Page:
After a few weeks, the Spanish Steps are finally complete!
Since the piece is so large and bulky (30×30″), I moved my workspace from my art desk to my kitchen table, propping it up on a makeshift platform of a pastel box and French box easel. I used the grid method to make sure I got this technical subject correct, checking angles and being careful to keep my lines straight. I use a grid, dividing the space into quarters first and then lightly into 16 spaces, only occasionally when enlarging to such a great extent. I sketch first with pencil, making only a few corrections by pressing with a kneaded eraser (never rubbing as it damages texture); I just draw over “mistakes” rather than spend time erasing, since the pastel will cover any marks-gone-awry. Over the correct pencil marks, I redraw with a charcoal pencil to give it more substance and to ensure no parts get “lost” in the vibrant pastel.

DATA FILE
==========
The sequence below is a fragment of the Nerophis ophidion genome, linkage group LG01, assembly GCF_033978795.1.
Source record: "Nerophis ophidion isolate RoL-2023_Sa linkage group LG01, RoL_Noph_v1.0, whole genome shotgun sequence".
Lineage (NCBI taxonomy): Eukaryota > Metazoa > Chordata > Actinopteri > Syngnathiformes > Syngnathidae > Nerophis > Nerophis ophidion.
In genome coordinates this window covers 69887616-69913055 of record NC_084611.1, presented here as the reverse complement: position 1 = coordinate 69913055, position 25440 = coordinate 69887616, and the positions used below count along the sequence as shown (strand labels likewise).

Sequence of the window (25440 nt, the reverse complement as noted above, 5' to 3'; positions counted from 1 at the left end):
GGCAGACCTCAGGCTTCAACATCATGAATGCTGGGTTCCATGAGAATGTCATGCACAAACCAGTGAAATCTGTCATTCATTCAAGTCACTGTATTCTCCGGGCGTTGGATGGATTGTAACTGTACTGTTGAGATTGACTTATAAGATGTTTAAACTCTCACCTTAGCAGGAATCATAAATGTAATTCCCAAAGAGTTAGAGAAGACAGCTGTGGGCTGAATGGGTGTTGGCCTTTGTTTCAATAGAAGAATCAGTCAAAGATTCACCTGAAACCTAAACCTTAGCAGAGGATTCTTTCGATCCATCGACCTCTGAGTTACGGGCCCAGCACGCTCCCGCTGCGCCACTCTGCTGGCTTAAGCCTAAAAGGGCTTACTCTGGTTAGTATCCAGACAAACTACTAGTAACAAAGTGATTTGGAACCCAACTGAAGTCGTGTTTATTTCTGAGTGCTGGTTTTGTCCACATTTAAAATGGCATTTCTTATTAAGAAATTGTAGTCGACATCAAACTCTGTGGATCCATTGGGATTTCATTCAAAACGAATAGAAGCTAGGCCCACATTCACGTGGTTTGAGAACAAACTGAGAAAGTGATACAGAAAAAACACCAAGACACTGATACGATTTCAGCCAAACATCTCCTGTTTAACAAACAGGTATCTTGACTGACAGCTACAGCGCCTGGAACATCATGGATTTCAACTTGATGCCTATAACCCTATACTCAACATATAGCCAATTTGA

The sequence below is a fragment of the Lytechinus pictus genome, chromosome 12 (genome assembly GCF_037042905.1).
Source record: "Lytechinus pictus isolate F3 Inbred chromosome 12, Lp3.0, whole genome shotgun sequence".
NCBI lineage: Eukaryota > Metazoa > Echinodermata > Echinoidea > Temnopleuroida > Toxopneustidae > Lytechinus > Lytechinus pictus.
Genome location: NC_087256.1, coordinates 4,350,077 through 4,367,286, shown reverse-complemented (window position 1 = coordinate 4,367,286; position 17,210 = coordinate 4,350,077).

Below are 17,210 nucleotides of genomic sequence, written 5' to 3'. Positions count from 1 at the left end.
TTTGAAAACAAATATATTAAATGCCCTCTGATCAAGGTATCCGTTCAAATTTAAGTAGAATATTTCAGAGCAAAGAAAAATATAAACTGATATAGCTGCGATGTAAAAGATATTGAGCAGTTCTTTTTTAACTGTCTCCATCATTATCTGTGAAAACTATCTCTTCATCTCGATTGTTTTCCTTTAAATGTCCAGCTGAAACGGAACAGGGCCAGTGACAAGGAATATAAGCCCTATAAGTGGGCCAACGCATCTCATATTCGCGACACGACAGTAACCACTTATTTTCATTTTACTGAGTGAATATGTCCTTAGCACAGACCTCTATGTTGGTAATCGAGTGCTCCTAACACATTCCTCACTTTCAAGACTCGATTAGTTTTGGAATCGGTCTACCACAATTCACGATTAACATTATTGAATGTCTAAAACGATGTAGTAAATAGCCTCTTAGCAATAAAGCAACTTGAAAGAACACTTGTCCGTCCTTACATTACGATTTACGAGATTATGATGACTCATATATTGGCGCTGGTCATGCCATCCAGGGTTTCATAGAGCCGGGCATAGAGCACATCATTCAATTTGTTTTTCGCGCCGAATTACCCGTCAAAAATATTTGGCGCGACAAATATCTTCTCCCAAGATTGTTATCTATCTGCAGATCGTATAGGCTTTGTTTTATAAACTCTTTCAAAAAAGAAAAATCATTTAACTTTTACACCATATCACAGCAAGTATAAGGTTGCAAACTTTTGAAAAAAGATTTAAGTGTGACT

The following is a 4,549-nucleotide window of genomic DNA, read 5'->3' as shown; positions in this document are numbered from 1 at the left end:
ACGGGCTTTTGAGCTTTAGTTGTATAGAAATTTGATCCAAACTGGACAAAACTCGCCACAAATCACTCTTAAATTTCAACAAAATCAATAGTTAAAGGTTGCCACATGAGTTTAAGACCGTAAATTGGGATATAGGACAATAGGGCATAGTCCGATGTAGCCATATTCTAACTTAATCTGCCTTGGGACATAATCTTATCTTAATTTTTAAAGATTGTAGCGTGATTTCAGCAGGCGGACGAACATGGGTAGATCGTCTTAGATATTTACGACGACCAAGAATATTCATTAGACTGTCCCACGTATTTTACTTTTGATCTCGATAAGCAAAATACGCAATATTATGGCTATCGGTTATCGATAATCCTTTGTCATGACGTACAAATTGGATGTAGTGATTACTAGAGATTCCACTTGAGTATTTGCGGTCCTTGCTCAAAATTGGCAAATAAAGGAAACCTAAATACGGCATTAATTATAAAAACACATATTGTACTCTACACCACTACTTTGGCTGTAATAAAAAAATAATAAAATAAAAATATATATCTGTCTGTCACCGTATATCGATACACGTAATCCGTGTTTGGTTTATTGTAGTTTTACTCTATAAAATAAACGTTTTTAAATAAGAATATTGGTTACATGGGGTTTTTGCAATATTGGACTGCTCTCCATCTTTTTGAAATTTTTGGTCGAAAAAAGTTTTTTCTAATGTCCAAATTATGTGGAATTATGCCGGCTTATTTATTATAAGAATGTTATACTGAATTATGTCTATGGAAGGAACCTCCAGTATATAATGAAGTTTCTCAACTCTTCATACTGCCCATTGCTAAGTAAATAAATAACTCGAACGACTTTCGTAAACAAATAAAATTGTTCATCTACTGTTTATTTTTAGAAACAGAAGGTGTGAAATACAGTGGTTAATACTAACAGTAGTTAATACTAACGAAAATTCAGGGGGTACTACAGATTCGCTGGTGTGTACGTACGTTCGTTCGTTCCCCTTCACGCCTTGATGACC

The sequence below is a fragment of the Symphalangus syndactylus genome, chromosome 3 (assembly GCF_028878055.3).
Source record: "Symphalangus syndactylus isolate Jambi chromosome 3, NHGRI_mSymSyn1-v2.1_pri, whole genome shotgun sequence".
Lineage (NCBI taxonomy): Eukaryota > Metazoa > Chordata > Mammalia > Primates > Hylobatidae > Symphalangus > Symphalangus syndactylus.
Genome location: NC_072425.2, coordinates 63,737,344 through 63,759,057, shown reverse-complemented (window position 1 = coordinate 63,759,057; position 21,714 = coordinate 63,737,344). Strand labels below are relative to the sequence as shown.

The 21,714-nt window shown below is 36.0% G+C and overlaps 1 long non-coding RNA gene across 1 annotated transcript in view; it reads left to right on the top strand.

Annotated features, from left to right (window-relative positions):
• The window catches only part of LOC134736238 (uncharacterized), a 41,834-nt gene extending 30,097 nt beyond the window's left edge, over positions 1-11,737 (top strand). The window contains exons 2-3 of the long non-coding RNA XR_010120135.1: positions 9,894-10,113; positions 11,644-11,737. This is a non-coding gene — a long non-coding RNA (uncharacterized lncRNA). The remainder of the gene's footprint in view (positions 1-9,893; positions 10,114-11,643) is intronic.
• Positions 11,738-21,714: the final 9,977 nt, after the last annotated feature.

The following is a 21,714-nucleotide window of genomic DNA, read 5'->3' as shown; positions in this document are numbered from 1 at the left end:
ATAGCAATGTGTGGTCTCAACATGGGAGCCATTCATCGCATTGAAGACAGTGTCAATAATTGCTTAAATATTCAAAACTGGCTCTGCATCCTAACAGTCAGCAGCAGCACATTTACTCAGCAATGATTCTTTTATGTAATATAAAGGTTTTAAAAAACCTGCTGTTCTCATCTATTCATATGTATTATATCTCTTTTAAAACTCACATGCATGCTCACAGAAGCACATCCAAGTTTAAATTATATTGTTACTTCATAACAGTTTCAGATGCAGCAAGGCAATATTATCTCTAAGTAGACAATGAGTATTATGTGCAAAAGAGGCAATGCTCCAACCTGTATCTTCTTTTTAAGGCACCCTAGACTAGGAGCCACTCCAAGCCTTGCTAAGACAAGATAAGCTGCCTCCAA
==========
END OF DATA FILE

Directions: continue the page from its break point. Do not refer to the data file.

After the Spanish Steps were drawn and my area prepared, I began layering the pastel. Working on my self-prepared Pastel Ground surface proved different than I first expected. To the touch, the texture felt fine and grainy like a Pastelbord, but when I began applying the pastel for my sky, I found it more bumpy than sandy. At first I was frustrated working with such a rough texture that showed every pastel stroke. As I moved on to the rust-colored buildings, I embraced the difference of surface and adjusted my application to a more Impressionist-like, unfinished stroke, and with perseverance, am finally satisfied with the result.
I like the roughness I see when I look closely at the fountain, and it reminds me of some of Degas’ gritty looking pastel drawings. In the future, I will choose my surface based on the result I seek, adding Pastel Ground into the mix when I am looking for a deeper texture. This project was a learning experience and I am pleased to have been able to “experiment” a bit more than usual.